Can viruses control our behavior? It may not be a question you yourself have considered asking, but someone has done. The question seems completely science fiction-like, but science has proven it: Viruses can change our behavior.
Of course, this is not something that takes place in a direct way. They do not hijack our will or make decisions for us. In fact, they do it in a quieter and more cunning way, because if there is one thing that these infectious, microscopic beings want more than anything else, it is to survive, reproduce, and be a part of complex ecosystems.
One way to achieve their goals is by changing the host’s behavior so that they can spread more viral particles. Thus, many of the symptoms we experience when we have the flu, diarrhea, or a fairly common cold are intended to be transmitted to other healthy individuals so that the infection can spread.
Sneezing, for example, is more than just a natural mechanism for excreting these urgently from our body. It is also an effective way for viruses to “jump” from one organism to another. And as we know, it’s something that works. However, there are many more fascinating (and disturbing) facts on this subject.
How can viruses control our behavior?
The word “virus” alone scares us already, and this is especially the case right now, when the world is suffering from COVID-19. As is often said, our worst enemies are those we cannot see. They are the ones that are only visible under a microscope and that have the power to weaken our health.
But how are these living beings really? In fact, they are nothing more than packages of genetic information. They are containers surrounded by an eye-catching protein capsule.
Their sole purpose is to penetrate the cells of other organisms in order to survive and multiply. Not only do they infect humans, but they also invade animal organisms, plants, fungi and even bacteria.
So when asked how viruses can control our behavior, we must first understand that they are smarter than we think.
They lack brains, of course, but it is common for virologists to define them as highly intelligent beings. They know how to penetrate a cell, how to disconnect it and transform it so that it reproduces viral particles. And as we mentioned above, they also change the behavior of the host.
The symptoms of disease: The ways in which viruses spread
We need to refer to a recent study to find out if viruses can control our behavior. It was published in the journal, PLOS Pathogens , and it was published by Dr. Claudia Hagbon and Dr. Maria Istrate from Linköping University in Sweden.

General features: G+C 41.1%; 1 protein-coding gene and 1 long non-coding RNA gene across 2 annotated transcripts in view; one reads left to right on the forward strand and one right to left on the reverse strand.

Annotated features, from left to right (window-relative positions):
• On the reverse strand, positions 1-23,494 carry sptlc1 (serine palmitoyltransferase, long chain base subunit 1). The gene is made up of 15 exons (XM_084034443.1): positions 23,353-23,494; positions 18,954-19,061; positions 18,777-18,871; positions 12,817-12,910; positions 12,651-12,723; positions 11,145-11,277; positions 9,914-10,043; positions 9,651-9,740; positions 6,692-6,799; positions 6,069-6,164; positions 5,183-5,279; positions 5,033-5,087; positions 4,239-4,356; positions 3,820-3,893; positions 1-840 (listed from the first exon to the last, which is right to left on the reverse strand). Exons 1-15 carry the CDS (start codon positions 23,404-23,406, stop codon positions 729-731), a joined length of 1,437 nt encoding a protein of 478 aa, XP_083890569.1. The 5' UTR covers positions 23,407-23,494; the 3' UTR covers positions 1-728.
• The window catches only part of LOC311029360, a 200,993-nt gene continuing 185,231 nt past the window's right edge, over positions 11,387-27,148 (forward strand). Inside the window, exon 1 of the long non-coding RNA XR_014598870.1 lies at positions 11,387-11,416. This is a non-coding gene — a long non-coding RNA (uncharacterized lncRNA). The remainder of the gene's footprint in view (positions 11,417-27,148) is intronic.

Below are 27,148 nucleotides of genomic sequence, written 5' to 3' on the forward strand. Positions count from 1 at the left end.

In this study, they tried to dive deeper into a type of infectious disease that costs 600,000 children their lives every year. It is a very high number and its cause is a rotavirus.
The most obvious symptoms are always vomiting and diarrhea. Vomiting was thought to be the body’s defense mechanism against the disease.
Vomiting was thought to follow this connection between the brain and the gut in order to release a dangerous element, bad food or other toxic substances from the body.
In this case, it was the serotonin that activated the nervous system so that the brain generated this behavior and thus could release these harmful elements from the body.
What the Swedish researchers discovered was the following: The rotavirus controls the mechanisms of vomiting and diarrhea, and it does so with a very specific purpose: to spread viral particles and infect other people.
The science of behavioral virology
Can viruses control our behavior? As we can see, the answer is yes. They can, and their strategy is to turn our symptoms into their mechanism of infection against other people – even other hosts. In their desire to survive and multiply, they take control of behavioral patterns such as sneezing, vomiting, and diarrhea.
But the science of behavioral virology has gone even further, as research from the Karolinska Institute in Stockholm has revealed more.
Certain viruses can change our behavior completely. They can cause irritability, insomnia, hyperactivity and can even drastically change a person’s behavior.
An example of this is Creutzfeldt-Jakob disease (mad cow disease), in which animals suffer from progressive dementia, difficulty walking, upsetness and mood swings. Another example is Bornavirus, which was first mentioned in horses in 1766.
However, it has also affected some people and produced clinical symptoms very similar to schizophrenia. Rabies (dog madness) is another example of how a virus can change an animal’s behavior.
Fortunately, science protects us from the effects of many of these viruses. For those viruses where there is no vaccination yet, or where we have not yet built a defense against them, there is an extremely effective strategy: frequent hand washing and the use of rubbing alcohol.